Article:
Crosstown Hwy. 62 is a continuous four-lane route through the heart of the south metro. But Drive reader Jeanne Cur wondered why her GPS refers to it in different terms along its 19-mile run from Minnetonka to Inver Grove Heights.
"My GPS alternately calls it 'State Highway 62' and 'Trunk Highway 62,' " she wrote in an e-mail. "What is the difference between a Trunk Highway and a State Highway, and why does Hwy. 62 have both designations in different areas? This can be confusing."
Minnesota Department of Transportation (MnDOT) spokesman Kent Barnard isn't sure why GPS systems use the terms interchangeably. "Both are correct," he said.
A trunk highway system is a network of interstates and state highways that, similar to the trunk of a tree, serves as a main route connecting cities, ports, airports and other important locations within the state, Barnard said.
The system in Minnesota began developing when the Legislature created the State Highway Commission in 1905. Just over a decade later, the Legislature abolished the commission. In its place, lawmakers in 1917 created the Department of Highways and named Charles M. Babcock of Elk River as its first commissioner. The name change and expanded scope of the department's duties "reflected the need for a roadway system able to handle the growing numbers of motor vehicles," according to a history of MnDOT.
There were 920 motor vehicles registered in Minnesota in 1903. By 1920, there were more than 324,000. The Babcock Amendment of 1920 allowed the Department of Highways to create a system of 70 trunk highways. "Under Babcock's leadership, Minnesota developed a highway system to transform the state's dirt roads into travel and paved roadways and highways," Barnard said.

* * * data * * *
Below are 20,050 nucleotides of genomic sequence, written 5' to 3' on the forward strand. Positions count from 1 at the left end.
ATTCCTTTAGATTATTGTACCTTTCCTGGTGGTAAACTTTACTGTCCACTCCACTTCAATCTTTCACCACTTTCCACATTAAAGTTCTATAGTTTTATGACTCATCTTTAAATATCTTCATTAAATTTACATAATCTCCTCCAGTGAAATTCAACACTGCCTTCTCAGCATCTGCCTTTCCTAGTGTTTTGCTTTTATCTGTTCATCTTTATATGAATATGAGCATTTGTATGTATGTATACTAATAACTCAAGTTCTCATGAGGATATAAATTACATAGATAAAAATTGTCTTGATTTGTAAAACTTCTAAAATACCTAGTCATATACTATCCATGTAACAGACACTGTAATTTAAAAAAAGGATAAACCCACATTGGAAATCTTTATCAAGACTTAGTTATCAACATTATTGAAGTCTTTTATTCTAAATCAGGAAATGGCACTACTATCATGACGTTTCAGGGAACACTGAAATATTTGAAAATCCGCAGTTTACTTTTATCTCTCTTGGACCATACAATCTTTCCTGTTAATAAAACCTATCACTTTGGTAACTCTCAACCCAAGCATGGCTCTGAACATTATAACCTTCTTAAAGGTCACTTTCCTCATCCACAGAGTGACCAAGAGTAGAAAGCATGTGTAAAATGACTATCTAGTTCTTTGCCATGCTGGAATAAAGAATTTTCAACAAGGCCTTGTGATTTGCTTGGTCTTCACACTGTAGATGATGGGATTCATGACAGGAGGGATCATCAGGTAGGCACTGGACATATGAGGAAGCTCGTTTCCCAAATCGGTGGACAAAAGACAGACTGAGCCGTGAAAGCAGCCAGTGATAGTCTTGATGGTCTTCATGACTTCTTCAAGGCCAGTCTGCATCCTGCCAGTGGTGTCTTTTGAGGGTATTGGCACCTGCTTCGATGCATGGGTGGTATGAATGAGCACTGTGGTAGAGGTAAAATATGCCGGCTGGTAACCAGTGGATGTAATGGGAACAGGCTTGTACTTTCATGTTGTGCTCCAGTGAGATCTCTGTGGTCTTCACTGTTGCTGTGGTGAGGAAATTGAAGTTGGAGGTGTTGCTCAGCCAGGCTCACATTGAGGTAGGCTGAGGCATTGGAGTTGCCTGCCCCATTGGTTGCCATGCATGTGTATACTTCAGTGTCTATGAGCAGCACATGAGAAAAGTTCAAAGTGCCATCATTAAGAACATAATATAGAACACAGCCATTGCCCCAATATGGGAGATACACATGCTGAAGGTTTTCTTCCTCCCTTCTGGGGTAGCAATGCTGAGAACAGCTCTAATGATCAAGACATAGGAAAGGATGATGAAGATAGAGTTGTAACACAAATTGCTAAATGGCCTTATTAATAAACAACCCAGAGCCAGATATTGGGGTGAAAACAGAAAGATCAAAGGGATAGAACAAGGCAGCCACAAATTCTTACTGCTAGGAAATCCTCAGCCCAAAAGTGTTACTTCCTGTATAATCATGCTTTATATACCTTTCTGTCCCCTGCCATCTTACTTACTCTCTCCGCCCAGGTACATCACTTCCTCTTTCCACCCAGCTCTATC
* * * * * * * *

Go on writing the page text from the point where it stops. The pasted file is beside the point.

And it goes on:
Today Minnesota has about 12,000 miles of trunk highways, making it one of the largest road systems in the nation, said spokesman David Aeikens.
There's another Hwy. 62
In one of the state's road oddities, the Crosstown is not the only Hwy. 62 in Minnesota, and that's something Drive reader Jim Accurso wondered about.
"I drive for work across the southwestern quadrant of the state and I cross Hwy. 62, which seems to begin in Windom in Cottonwood County and heads west toward Slayton in Murray County," he wrote in an e-mail. "But there's also a Hwy. 62 here in the metro in Dakota and Hennepin counties. What gives?"
The Crosstown was built by Hennepin County in the 1960s and was numbered as County Road 62 because it ran parallel to 62nd Street in south Minneapolis. The road was turned over to MnDOT in what was dubbed the Great Swap of 1988, Barnard said.
MnDOT kept the number 62 even though a Hwy. 62 already existed between Fulda and Windom. Barnard said he believes that the heavily traveled highway in the Twin Cities was far enough away from the one in southwestern Minnesota that it would not confuse drivers.
The same year, MnDOT also assumed responsibility for County Road 18 in the west metro, which became Hwy. 169. In return, Hennepin County took what is now County Road 81/Bottineau Boulevard from Robbinsdale to Maple Grove; County Road 25 in St. Louis Park, which was formerly Trunk Hwy. 7, and County Road 101, formerly Trunk Hwy. 101 in western Hennepin County.
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